normally affected by the "charset" attribute as this would make normally affected by the "charset" attribute as this would make
comparisons against known values problematic. However, when an comparisons against known values problematic. However, when an
attribute is defined, it can be defined to be charset-dependent, in attribute is defined, it can be defined to be charset-dependent, in
which case it's value should be interpreted in the session charset which case it's value should be interpreted in the session charset
rather than in ISO-10646. rather than in ISO-10646.
Attributes MUST be registered with IANA (see Section 9). If an Attributes MUST be registered with IANA (see Section 9). If an
attribute is received that is not understood, it MUST be ignored by attribute is received that is not understood, it MUST be ignored by
the receiver. the receiver.
5.14 Media Announcements ("m=") 5.14 Media Descriptions ("m=")
m=<media> <port> <transport> <fmt list> m=<media> <port> <proto> <fmt>
A session description may contain a number of media descriptions. A session description may contain a number of media descriptions.
Each media description starts with an "m=" field, and is terminated Each media description starts with an "m=" field, and is terminated
by either the next "m=" field or by the end of the session by either the next "m=" field or by the end of the session
description. A media field has several sub-fields. description. A media field has several sub-fields.
The first sub-field is the media type. Currently defined media are The first sub-field ("<media>") is the media type. Currently defined
"audio", "video", "application", "data" and "control", though this media are "audio", "video", "text", "application", "data" and
list may be extended in future. The difference between "application" "control", though this list may be extended in future. The
and "data" is that the former is a media flow such as whiteboard difference between "application" and "data" is that the former is a
information, and the latter is bulk-data transfer such as media flow such as whiteboard information, and the latter is
multicasting of program executables which will not typically be bulk-data transfer such as multicasting of program executables which
displayed to the user. "control" is used to specify an additional will not typically be displayed to the user. "control" is used to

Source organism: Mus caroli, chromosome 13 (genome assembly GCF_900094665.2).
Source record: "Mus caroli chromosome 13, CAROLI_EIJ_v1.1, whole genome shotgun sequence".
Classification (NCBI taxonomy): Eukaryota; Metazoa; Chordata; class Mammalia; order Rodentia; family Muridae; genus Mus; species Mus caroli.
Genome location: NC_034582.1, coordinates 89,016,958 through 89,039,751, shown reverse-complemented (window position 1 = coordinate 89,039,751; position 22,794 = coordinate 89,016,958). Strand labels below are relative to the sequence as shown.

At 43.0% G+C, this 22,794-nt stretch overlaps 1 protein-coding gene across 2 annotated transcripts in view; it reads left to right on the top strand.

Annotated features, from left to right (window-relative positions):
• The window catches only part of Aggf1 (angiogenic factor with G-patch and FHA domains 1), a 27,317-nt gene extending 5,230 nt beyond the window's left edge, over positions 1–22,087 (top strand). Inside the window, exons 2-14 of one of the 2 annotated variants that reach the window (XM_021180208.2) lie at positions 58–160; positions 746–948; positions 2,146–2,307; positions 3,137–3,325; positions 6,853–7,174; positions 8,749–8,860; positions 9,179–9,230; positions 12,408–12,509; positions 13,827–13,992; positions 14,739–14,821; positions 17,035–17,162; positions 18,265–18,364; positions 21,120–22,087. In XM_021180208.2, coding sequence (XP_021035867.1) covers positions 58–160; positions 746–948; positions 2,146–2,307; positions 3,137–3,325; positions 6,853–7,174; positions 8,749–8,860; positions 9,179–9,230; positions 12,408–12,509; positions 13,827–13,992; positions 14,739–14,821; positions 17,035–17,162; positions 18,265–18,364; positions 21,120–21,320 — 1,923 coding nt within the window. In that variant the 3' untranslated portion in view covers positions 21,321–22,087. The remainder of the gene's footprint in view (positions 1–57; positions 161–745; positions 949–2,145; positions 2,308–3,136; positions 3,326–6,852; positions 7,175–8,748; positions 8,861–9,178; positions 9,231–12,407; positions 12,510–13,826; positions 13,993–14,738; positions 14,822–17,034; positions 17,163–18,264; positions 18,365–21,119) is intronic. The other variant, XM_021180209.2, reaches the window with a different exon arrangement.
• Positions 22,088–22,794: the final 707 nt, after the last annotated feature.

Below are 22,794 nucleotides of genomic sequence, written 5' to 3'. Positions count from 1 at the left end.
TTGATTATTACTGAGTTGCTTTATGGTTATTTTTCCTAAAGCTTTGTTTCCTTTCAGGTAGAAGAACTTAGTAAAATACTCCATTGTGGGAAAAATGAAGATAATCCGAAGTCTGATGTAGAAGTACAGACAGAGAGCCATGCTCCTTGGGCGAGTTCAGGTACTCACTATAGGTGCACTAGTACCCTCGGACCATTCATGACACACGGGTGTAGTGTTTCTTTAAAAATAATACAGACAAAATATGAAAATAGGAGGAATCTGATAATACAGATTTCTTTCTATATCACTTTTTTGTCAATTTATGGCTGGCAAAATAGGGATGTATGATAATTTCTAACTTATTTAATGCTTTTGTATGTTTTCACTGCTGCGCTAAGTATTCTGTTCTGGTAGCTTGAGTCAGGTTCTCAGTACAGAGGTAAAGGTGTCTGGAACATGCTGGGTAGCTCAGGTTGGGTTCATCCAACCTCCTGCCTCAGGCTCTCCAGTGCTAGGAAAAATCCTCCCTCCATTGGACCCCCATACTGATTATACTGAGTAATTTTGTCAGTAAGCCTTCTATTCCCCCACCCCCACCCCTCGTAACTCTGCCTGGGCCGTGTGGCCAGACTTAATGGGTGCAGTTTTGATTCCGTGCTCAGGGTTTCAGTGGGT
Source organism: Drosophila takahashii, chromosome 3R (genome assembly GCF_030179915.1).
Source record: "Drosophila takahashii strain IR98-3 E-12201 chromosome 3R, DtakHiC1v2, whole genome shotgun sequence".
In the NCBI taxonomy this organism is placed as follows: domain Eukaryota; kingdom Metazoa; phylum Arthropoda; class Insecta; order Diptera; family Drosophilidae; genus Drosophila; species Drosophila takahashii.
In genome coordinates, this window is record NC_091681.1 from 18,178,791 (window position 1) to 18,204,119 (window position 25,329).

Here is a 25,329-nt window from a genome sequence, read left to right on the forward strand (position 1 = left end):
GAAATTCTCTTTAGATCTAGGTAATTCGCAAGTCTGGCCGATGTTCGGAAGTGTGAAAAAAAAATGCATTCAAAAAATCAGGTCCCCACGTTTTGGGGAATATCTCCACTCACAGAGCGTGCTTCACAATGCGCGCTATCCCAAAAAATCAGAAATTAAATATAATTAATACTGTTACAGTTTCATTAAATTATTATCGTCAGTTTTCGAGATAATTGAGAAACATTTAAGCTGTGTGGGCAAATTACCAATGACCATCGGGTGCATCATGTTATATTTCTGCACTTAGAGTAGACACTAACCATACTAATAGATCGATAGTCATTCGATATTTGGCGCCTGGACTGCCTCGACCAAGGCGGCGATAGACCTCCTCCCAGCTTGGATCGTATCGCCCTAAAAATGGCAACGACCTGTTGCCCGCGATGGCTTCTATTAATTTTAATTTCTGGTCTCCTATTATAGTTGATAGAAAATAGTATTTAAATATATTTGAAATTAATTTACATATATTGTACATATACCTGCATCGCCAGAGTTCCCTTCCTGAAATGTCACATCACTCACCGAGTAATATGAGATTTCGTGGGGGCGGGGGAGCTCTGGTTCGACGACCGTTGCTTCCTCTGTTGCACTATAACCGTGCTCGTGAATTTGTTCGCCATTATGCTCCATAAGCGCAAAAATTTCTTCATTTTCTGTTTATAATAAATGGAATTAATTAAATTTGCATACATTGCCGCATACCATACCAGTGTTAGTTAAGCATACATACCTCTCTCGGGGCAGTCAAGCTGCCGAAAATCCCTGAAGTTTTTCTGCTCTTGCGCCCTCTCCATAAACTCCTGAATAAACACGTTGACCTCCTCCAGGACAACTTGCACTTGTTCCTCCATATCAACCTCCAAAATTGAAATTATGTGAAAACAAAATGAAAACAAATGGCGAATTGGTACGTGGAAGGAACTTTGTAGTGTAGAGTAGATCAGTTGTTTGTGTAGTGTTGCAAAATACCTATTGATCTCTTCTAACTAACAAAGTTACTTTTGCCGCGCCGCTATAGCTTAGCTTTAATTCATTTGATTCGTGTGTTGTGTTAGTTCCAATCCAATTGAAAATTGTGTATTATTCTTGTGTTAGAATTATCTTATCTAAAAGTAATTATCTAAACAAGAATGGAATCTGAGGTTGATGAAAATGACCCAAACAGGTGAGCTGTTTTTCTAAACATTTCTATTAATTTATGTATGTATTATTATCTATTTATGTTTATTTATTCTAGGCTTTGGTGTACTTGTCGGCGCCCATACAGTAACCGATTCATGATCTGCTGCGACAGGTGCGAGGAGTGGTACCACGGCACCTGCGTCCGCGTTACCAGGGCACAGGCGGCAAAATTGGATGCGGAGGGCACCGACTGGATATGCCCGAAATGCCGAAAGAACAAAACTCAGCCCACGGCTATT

conference control channel for the session. specify an additional conference control channel for the session.
The second sub-field is the transport port to which the media stream The second sub-field ("<port>") is the transport port to which the
is sent. The meaning of the transport port depends on the network media stream is sent. The meaning of the transport port depends on
being used as specified in the relevant "c=" field, and on the the network being used as specified in the relevant "c=" field, and
transport protocol defined in the third sub-field. Other ports used on the transport protocol defined in the third sub-field. Other
by the media application (such as the RTCP port [12]) MAY be derived ports used by the media application (such as the RTCP port [12]) MAY
algorithmically from the base media port or MAY be specified in a be derived algorithmically from the base media port or MAY be
separate attribute (e.g. "a=rtcp:" as defined in [14]). specified in a separate attribute (e.g. "a=rtcp:" as defined in
[14]).
For applications where hierarchically encoded streams are being sent For applications where hierarchically encoded streams are being sent
to a unicast address, it may be necessary to specify multiple to a unicast address, it may be necessary to specify multiple
transport ports. This is done using a similar notation to that used transport ports. This is done using a similar notation to that used
for IP multicast addresses in the "c=" field: for IP multicast addresses in the "c=" field: